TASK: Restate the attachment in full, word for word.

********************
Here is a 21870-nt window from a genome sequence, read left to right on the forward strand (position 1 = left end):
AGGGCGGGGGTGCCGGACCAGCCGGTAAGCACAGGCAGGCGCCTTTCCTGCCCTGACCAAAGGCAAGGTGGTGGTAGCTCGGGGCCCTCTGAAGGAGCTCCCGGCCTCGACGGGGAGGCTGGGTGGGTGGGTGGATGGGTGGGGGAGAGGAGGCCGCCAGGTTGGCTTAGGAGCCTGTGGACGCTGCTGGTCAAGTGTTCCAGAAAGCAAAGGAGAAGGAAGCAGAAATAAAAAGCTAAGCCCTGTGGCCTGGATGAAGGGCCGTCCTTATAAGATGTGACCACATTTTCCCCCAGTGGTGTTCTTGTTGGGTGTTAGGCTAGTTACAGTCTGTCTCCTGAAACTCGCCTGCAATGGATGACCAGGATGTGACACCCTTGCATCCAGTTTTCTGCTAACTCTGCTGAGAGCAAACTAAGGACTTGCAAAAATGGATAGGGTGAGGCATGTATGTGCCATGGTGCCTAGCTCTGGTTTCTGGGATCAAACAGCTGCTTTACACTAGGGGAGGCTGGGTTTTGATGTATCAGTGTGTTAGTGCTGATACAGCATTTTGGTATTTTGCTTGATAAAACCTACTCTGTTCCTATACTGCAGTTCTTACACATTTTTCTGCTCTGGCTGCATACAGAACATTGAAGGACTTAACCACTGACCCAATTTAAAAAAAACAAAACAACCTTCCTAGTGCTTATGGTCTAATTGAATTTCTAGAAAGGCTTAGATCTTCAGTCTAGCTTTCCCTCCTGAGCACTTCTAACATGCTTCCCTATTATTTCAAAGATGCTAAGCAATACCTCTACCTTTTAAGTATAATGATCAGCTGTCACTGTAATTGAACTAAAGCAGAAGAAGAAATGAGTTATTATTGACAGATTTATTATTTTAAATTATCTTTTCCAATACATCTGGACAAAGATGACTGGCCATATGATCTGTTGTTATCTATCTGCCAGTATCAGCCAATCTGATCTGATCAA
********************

Here is a 21870-nt window from a genome sequence, read left to right on the forward strand (position 1 = left end):
AGGGCGGGGGTGCCGGACCAGCCGGTAAGCACAGGCAGGCGCCTTTCCTGCCCTGACCAAAGGCAAGGTGGTGGTAGCTCGGGGCCCTCTGAAGGAGCTCCCGGCCTCGACGGGGAGGCTGGGTGGGTGGGTGGATGGGTGGGGGAGAGGAGGCCGCCAGGTTGGCTTAGGAGCCTGTGGACGCTGCTGGTCAAGTGTTCCAGAAAGCAAAGGAGAAGGAAGCAGAAATAAAAAGCTAAGCCCTGTGGCCTGGATGAAGGGCCGTCCTTATAAGATGTGACCACATTTTCCCCCAGTGGTGTTCTTGTTGGGTGTTAGGCTAGTTACAGTCTGTCTCCTGAAACTCGCCTGCAATGGATGACCAGGATGTGACACCCTTGCATCCAGTTTTCTGCTAACTCTGCTGAGAGCAAACTAAGGACTTGCAAAAATGGATAGGGTGAGGCATGTATGTGCCATGGTGCCTAGCTCTGGTTTCTGGGATCAAACAGCTGCTTTACACTAGGGGAGGCTGGGTTTTGATGTATCAGTGTGTTAGTGCTGATACAGCATTTTGGTATTTTGCTTGATAAAACCTACTCTGTTCCTATACTGCAGTTCTTACACATTTTTCTGCTCTGGCTGCATACAGAACATTGAAGGACTTAACCACTGACCCAATTTAAAAAAAACAAAACAACCTTCCTAGTGCTTATGGTCTAATTGAATTTCTAGAAAGGCTTAGATCTTCAGTCTAGCTTTCCCTCCTGAGCACTTCTAACATGCTTCCCTATTATTTCAAAGATGCTAAGCAATACCTCTACCTTTTAAGTATAATGATCAGCTGTCACTGTAATTGAACTAAAGCAGAAGAAGAAATGAGTTATTATTGACAGATTTATTATTTTAAATTATCTTTTCCAATACATCTGGACAAAGATGACTGGCCATATGATCTGTTGTTATCTATCTGCCAGTATCAGCCAATCTGATCTGATCAA